Any listener with the simple desire to hear a recording of Mussorgsky's Boris Godunov is inevitably confronted with a maze of musicological dilemmas that can be baffling to navigate. The composer himself created two versions that vary widely in both tone and musical and dramatic content. Rimsky-Korsakov undertook a complete re-orchestration of Mussorgsky's second version, freely altering both harmonic and melodic elements that were not to his liking, making cuts and additions to the score, and reversing the order of the two final scenes. His version was long considered the standard performing edition, but Shostakovich's orchestration gained some currency, particularly in Soviet theaters. There is considerable debate over the quality of the various versions that will never be resolved, but which must be acknowledged. Mussorgsky's original version offers a very different musical and dramatic experience from Rimsky-Korsakov's, and the listener who falls under Boris' spell will want to get to know Mussorgsky's two versions as well as Rimsky-Korsakov's.
The 1970 Decca reissue features a conflation of Mussorgsky's first version and the Rimsky-Korsakov version, a practice that is not uncommon. The Rimsky-Korsakov is the primary version, but with the order of the two final scenes restored to the composer's initial intent, with the inclusion of a scene from Mussorgsky's original version that he omitted from his second in an orchestration by Mikhail Ippolitov-Ivanov that dates from the 1920s.
The performance, led by Herbert von Karajan, has a propulsive energy that an opera like Boris, with much slow music, requires. He can be appropriately leisurely when the drama requires it, as in the Polish act and in moments of introspection, but in general, the urgency of Karajan's pacing never lets the listener forget the high political and personal stakes of the characters' situations. He draws immaculate and impassioned playing from the Vienna Philharmonic.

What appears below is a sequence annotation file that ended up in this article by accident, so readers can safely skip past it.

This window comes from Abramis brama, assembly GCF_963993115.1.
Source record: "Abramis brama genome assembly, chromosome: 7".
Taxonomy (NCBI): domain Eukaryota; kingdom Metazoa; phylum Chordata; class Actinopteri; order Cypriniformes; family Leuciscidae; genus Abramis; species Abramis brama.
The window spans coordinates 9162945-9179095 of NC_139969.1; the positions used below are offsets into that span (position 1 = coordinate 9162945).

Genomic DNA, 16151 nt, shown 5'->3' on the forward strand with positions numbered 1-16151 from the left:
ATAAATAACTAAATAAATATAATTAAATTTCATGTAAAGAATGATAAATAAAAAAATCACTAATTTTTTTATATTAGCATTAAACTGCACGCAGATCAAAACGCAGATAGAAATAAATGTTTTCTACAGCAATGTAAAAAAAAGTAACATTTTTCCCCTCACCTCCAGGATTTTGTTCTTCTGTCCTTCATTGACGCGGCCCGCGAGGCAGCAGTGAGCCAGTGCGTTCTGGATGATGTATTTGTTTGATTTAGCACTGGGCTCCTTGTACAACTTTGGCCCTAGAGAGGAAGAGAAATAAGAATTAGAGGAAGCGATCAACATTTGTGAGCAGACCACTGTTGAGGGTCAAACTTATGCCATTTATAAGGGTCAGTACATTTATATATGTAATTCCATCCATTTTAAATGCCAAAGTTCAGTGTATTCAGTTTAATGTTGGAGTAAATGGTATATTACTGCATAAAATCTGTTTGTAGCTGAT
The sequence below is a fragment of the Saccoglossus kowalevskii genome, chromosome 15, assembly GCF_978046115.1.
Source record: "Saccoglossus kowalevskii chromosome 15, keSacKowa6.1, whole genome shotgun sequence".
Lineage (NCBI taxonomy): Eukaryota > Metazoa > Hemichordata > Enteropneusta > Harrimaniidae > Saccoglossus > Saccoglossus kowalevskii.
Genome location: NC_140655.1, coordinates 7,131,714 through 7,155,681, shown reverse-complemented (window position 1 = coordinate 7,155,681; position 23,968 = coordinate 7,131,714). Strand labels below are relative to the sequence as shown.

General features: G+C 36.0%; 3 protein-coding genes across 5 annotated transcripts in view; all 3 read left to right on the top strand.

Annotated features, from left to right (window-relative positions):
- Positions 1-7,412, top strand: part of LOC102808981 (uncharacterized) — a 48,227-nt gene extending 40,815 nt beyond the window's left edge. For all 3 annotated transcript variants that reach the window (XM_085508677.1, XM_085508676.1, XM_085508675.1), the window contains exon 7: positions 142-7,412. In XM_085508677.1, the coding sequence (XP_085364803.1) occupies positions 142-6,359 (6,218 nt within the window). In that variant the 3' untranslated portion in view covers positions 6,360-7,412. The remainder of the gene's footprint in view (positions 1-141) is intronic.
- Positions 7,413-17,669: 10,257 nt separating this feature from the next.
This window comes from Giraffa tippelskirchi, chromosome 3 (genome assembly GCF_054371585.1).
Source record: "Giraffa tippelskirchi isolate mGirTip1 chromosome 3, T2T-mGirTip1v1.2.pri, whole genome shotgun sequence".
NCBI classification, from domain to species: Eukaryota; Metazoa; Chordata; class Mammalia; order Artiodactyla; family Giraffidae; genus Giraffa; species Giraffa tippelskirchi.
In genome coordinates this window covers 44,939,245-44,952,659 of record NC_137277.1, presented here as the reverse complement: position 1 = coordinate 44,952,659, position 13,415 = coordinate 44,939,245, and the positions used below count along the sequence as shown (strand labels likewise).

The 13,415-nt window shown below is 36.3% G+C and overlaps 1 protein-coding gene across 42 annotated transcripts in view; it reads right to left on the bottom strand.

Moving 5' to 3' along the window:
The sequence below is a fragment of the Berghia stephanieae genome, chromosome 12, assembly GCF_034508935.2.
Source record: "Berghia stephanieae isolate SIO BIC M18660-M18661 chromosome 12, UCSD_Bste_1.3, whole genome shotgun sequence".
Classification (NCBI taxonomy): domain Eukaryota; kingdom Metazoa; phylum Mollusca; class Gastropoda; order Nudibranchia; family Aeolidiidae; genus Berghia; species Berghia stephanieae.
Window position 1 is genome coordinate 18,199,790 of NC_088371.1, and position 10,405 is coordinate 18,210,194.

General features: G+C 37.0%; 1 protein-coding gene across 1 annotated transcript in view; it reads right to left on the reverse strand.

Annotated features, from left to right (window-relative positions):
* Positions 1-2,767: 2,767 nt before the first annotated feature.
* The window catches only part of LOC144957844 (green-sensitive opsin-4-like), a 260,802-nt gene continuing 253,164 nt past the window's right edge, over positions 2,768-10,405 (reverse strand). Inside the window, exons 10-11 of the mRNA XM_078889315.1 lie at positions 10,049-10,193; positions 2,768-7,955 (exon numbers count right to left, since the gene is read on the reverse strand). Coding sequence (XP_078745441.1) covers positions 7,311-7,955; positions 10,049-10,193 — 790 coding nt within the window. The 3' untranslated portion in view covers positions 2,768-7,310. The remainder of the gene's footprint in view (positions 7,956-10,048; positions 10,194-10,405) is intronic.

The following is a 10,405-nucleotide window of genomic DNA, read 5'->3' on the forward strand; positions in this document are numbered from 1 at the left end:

It is Nicolai Ghiaurov's shattering performance as Boris that makes this recording essential listening for anyone with an interest in the opera. His visceral portrayal of the guilt-ridden Tsar is wrenching in its vulnerability, and his death scene is overwhelmingly poignant. Ghiaurov's potent, mahogany-hued voice is also ideal for expressing Boris' power and nobility. Galina Vishnevskaya sounds too mature to be an entirely convincing Marina, and her voice is occasionally wobbly. Ludovic Spiess, a secure and expressive tenor, sounds too Italianate to be an ideal Dmitri, but he would be a knockout as Rodolfo. The remaining cast is consistently stellar. Standouts include Martti Talvela as Pimen, Zoltan Kéléman as Rangoni, Anton Diakov as Varlaam, and Alexei Maslennikov as both Shuisky and the Simpleton. The chorus, made up of the Wiener Sängerknaben, the Sofia Radio Chorus, and the Wiener Staatsopernchor, outdoes itself in its energetic portrayal of an oppressed people pushed to the edge of revolt.